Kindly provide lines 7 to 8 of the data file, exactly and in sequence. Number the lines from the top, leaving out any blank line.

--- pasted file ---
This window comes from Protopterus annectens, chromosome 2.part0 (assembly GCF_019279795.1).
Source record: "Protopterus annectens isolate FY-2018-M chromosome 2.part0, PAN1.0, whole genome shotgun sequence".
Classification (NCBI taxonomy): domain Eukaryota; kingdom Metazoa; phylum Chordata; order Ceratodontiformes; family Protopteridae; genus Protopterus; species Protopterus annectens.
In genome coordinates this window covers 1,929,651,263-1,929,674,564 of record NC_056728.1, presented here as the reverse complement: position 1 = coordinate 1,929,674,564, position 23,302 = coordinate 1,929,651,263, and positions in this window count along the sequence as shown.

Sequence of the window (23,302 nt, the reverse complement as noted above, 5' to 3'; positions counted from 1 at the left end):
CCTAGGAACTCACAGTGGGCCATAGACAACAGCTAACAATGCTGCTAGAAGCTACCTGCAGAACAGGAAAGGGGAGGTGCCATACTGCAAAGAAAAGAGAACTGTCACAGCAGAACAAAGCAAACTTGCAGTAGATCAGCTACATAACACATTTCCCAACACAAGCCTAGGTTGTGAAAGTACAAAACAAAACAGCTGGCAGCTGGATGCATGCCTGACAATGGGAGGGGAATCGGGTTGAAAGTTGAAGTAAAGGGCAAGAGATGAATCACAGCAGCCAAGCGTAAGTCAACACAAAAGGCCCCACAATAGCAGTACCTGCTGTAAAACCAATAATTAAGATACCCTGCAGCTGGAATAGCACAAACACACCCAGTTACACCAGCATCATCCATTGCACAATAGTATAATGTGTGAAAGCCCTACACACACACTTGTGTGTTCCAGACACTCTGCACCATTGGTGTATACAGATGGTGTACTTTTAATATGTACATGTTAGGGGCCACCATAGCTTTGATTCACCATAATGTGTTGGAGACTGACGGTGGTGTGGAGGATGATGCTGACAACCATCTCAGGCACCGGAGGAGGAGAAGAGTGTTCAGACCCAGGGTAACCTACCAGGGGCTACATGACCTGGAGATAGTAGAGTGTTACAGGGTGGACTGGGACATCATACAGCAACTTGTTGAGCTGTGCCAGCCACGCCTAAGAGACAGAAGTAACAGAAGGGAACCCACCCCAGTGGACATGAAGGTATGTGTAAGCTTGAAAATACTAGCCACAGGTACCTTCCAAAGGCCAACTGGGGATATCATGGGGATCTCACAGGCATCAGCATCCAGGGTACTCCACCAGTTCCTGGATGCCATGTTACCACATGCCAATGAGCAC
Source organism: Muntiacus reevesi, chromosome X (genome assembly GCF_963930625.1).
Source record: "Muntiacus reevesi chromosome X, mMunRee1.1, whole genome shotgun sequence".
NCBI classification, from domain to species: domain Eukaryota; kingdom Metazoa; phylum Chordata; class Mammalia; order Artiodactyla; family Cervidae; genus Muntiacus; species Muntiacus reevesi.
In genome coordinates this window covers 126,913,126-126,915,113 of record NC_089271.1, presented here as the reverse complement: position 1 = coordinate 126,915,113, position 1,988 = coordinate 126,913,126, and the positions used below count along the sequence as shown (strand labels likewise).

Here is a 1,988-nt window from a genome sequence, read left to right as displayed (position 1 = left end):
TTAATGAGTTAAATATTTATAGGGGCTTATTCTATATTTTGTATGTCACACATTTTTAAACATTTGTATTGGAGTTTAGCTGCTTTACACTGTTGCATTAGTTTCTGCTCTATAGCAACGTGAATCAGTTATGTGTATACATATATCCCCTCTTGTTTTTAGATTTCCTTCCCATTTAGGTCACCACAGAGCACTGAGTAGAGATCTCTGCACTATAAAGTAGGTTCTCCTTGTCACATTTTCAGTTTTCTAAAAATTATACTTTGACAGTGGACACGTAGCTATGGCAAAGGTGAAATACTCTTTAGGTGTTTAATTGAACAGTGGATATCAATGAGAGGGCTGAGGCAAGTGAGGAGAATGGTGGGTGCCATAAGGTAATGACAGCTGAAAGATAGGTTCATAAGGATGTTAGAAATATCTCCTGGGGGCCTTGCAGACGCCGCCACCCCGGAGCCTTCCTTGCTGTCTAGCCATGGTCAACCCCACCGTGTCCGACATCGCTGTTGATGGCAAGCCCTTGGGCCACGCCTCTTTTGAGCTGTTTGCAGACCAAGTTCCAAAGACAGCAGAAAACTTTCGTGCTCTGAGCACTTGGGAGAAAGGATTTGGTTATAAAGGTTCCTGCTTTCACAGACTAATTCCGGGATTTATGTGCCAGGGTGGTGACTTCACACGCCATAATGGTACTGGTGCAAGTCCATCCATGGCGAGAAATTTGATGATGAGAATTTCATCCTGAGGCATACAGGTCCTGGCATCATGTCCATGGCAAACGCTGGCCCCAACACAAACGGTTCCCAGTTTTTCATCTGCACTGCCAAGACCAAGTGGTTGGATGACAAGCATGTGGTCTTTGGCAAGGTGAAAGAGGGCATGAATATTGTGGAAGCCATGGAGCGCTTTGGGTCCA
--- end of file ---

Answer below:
Source organism: Muntiacus reevesi, chromosome X (genome assembly GCF_963930625.1).
Source record: "Muntiacus reevesi chromosome X, mMunRee1.1, whole genome shotgun sequence".